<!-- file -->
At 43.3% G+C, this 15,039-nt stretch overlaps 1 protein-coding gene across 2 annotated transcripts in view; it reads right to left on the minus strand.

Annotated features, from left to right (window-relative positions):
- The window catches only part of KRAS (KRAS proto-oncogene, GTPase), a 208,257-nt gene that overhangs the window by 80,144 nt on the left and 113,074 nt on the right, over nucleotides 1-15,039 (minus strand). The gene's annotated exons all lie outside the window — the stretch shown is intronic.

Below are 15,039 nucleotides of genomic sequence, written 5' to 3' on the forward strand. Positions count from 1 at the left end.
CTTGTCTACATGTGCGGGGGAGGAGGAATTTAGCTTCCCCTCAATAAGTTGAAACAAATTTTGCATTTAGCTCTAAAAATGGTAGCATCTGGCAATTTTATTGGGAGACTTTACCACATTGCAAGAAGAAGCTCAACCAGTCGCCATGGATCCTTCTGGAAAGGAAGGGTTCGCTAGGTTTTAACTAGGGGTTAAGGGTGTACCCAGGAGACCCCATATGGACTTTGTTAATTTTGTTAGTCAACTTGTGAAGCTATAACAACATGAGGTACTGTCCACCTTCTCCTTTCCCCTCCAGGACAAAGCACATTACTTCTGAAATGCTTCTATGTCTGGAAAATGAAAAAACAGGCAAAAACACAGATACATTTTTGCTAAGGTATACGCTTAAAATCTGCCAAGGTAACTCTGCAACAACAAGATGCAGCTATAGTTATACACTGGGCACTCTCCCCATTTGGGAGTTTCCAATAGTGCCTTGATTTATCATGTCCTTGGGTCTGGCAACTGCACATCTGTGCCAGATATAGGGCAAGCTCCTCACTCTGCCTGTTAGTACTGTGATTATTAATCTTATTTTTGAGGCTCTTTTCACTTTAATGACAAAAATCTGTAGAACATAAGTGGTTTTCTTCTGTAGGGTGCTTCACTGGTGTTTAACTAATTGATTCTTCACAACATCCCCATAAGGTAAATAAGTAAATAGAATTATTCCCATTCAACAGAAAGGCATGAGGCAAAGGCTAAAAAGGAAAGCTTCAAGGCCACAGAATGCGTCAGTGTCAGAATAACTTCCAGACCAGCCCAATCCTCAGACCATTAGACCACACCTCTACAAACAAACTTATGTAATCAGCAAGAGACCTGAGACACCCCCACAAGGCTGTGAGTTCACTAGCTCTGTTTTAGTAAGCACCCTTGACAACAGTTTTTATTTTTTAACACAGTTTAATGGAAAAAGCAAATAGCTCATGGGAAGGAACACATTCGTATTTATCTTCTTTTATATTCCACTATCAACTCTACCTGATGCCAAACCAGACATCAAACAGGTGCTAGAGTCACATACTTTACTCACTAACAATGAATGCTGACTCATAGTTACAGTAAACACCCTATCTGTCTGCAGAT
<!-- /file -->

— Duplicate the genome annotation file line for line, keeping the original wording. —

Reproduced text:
At 43.3% G+C, this 15,039-nt stretch overlaps 1 protein-coding gene across 2 annotated transcripts in view; it reads right to left on the minus strand.

Annotated features, from left to right (window-relative positions):
- The window catches only part of KRAS (KRAS proto-oncogene, GTPase), a 208,257-nt gene that overhangs the window by 80,144 nt on the left and 113,074 nt on the right, over nucleotides 1-15,039 (minus strand). The gene's annotated exons all lie outside the window — the stretch shown is intronic.

Below are 15,039 nucleotides of genomic sequence, written 5' to 3' on the forward strand. Positions count from 1 at the left end.
CTTGTCTACATGTGCGGGGGAGGAGGAATTTAGCTTCCCCTCAATAAGTTGAAACAAATTTTGCATTTAGCTCTAAAAATGGTAGCATCTGGCAATTTTATTGGGAGACTTTACCACATTGCAAGAAGAAGCTCAACCAGTCGCCATGGATCCTTCTGGAAAGGAAGGGTTCGCTAGGTTTTAACTAGGGGTTAAGGGTGTACCCAGGAGACCCCATATGGACTTTGTTAATTTTGTTAGTCAACTTGTGAAGCTATAACAACATGAGGTACTGTCCACCTTCTCCTTTCCCCTCCAGGACAAAGCACATTACTTCTGAAATGCTTCTATGTCTGGAAAATGAAAAAACAGGCAAAAACACAGATACATTTTTGCTAAGGTATACGCTTAAAATCTGCCAAGGTAACTCTGCAACAACAAGATGCAGCTATAGTTATACACTGGGCACTCTCCCCATTTGGGAGTTTCCAATAGTGCCTTGATTTATCATGTCCTTGGGTCTGGCAACTGCACATCTGTGCCAGATATAGGGCAAGCTCCTCACTCTGCCTGTTAGTACTGTGATTATTAATCTTATTTTTGAGGCTCTTTTCACTTTAATGACAAAAATCTGTAGAACATAAGTGGTTTTCTTCTGTAGGGTGCTTCACTGGTGTTTAACTAATTGATTCTTCACAACATCCCCATAAGGTAAATAAGTAAATAGAATTATTCCCATTCAACAGAAAGGCATGAGGCAAAGGCTAAAAAGGAAAGCTTCAAGGCCACAGAATGCGTCAGTGTCAGAATAACTTCCAGACCAGCCCAATCCTCAGACCATTAGACCACACCTCTACAAACAAACTTATGTAATCAGCAAGAGACCTGAGACACCCCCACAAGGCTGTGAGTTCACTAGCTCTGTTTTAGTAAGCACCCTTGACAACAGTTTTTATTTTTTAACACAGTTTAATGGAAAAAGCAAATAGCTCATGGGAAGGAACACATTCGTATTTATCTTCTTTTATATTCCACTATCAACTCTACCTGATGCCAAACCAGACATCAAACAGGTGCTAGAGTCACATACTTTACTCACTAACAATGAATGCTGACTCATAGTTACAGTAAACACCCTATCTGTCTGCAGAT